Wins and Losses, Unicameral Style

By Kate Sullivan

District #41 State Senator

This political process is one of giving and taking, winning and losing.  I’ve had a little of both the past two weeks.

As I sit in the Legislative Chamber this mor-ning, I’m listening to a long list of bills being read on Final Reading.  Two of the bills on this list are mine. LB 667 fine tunes state law on fences. It clarifies that there is equal responsibility on the part of landowners to erect and maintain division fences irrespective of the type of land use, be it livestock owner, crop producer, or acreage homeowner.  The clarification is needed for the law to operate properly.  Some landowners will view LB 667 as a win; others may consider it a loss.

My other bill is LB 914 which simply changes the word shall to may. It allows judicial discretion about whether to suspend the driver’s license of someone who leaves the scene of an accident where no bodily injury has occurred.  Current law mandates a one-year license suspension with no other option.  With LB 914, the judge will decide whether to suspend the license as part of the penalty and the length of the license suspension up to one year.

Both bills had strong support so I’m optimistic that the Governor will sign them when they reach his desk.

My disappointment this week has to do with the bill I had hoped to prioritize. LB 858 deals with service dogs for the disabled and ongoing training of the dogs in public places once they’re in service.  It was an idea brought to me initially by a constituent.  The hearing before the Health and Human Services Committee was positive, and I believed the committee would advance LB 858 with an amendment.  

Unfortunately, the committee had reservations about LB 858, particularly with work that needs to be done to bring our laws into compliance with the federal Americans with Disability Act and its standards.  

In researching this issue, I was truly touched by the many disabled persons I spoke with and how the quality of their lives are enhanced with the assistance of a working service dog.   I will be working on this issue over the next ten months and plan to introduce rewritten legislation next session.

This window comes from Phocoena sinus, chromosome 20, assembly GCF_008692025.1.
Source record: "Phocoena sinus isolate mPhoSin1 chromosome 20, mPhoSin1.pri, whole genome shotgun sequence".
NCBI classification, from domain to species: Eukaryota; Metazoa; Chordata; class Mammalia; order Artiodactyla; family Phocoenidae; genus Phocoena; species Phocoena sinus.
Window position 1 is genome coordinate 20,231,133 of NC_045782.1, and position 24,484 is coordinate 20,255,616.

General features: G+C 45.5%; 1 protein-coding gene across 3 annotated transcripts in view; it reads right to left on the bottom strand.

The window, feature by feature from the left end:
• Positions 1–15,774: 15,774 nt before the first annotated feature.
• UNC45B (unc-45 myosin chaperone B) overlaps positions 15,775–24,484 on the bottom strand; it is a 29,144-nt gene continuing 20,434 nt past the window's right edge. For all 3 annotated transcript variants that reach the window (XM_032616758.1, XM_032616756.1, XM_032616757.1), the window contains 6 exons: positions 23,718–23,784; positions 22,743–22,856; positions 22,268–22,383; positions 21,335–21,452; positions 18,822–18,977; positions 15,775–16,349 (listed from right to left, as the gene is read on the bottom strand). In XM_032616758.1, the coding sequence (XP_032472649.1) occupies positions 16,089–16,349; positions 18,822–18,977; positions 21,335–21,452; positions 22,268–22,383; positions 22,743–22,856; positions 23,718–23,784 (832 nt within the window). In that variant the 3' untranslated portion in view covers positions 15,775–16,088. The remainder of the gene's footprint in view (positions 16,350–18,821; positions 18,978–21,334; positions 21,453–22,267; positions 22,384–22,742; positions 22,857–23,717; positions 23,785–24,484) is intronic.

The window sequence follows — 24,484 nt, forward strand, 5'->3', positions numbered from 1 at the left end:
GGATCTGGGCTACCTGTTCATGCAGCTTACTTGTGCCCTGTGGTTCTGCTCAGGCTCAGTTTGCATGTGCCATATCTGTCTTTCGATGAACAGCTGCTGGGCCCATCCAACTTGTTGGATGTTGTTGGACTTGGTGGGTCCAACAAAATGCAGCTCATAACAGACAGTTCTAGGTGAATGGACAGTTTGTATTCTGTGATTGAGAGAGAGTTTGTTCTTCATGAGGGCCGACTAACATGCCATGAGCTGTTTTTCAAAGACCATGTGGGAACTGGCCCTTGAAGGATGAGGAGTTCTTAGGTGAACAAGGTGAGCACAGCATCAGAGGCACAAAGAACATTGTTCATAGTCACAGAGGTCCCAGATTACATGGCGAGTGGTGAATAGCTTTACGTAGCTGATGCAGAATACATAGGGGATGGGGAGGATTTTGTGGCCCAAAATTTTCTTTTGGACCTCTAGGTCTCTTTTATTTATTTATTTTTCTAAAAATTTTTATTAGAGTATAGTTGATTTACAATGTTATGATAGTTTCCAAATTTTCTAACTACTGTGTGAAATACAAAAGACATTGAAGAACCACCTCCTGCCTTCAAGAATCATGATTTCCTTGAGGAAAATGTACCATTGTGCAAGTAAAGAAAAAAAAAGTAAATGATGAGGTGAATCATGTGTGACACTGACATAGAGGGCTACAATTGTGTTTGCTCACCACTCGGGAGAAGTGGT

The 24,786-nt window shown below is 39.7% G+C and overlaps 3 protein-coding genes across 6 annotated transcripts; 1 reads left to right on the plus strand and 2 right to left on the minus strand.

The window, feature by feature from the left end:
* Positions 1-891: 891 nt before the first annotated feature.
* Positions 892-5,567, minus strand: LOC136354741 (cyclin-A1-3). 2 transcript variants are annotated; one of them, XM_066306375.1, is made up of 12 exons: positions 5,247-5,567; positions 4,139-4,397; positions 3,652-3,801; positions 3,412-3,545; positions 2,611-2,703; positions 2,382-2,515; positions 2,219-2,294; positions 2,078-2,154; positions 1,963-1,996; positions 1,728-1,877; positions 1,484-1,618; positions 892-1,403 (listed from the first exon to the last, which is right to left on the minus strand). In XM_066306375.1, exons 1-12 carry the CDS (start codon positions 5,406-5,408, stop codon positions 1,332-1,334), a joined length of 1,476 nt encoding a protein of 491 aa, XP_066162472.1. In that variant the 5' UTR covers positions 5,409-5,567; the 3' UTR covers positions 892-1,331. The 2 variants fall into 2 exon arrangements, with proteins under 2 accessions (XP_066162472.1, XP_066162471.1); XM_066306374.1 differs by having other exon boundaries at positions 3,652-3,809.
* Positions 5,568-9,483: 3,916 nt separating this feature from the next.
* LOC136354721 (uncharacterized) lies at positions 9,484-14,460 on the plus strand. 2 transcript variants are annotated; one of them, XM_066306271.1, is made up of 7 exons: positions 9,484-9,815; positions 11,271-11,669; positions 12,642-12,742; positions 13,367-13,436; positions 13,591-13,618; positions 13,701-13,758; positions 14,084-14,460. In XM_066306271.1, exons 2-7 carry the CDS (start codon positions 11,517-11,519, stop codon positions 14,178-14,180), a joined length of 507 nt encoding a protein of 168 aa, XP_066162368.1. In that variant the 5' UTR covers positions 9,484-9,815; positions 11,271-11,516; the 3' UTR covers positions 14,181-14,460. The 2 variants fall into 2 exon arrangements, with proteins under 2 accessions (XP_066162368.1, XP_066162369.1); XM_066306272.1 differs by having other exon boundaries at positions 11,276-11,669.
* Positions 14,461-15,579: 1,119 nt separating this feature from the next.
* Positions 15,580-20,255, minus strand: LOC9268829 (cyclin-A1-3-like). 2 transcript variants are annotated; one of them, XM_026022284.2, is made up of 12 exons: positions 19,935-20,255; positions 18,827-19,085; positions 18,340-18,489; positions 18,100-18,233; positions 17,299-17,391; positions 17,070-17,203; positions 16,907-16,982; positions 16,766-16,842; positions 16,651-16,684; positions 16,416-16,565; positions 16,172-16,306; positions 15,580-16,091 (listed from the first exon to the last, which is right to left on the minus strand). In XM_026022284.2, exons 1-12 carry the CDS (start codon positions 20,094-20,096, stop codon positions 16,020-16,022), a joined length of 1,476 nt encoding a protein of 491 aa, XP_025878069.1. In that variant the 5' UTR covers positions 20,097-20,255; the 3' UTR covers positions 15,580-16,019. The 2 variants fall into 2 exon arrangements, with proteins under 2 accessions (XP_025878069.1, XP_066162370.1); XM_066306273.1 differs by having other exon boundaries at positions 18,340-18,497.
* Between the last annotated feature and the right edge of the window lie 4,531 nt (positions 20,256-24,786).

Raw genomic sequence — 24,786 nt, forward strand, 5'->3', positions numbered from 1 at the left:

There was considerable give and take on a discussion that began last year with a bill I introduced concerning pre-school attendance for 5 year olds and the date of kindergarten eligibility.  The end result was LB 1006, introduced by Senator Greg Adams and me.  It moves the date by which a student must be 5 years old in order to enter kindergarten from October 15 to July 31 beginning with the 2012-13 school year.  Children who turn 5 between July 31 and October 15 may enter kindergarten if they complete an assessment developed by the school district which indicates their ability to complete the work expected of a kindergartner.  

I believe that changing the enrollment age will benefit children both academically and socially. It won’t please every parent, but it allows flexibility for parents while also ensuring success for young children beginning school.  LB 1006 is now on select file and I expect it to move forward to passage.  

My priority bill this year is a simple yet important bill which clarifies how school boards and ESU’s fill vacancies on their respective boards and when those replacements must run for election.  The Nebraska School Board Association is working with me on this bill, and I know they will keep your respective school boards up to date.

If you would like more information on any of these bills, please contact my office at (402) 471-2631.  You may also write to me c/o P.O. Box 94604, Lincoln, NE  68509 or email at: Please include your full name and mailing address.  If you live in District 41 and would like to receive a biweekly newsletter via email during session, please send an email with “E-News” in the subject line and we’ll add you to the mailing list.  For an ongoing recap of activities while the Legislature is in session, please visit the legislative website at Thanks, as always, to all of you who’ve weighed in with your thoughts, opinions, and ideas on legislation before the Unicameral.  You are a vital part of this give and take, win and lose process, and I value your input.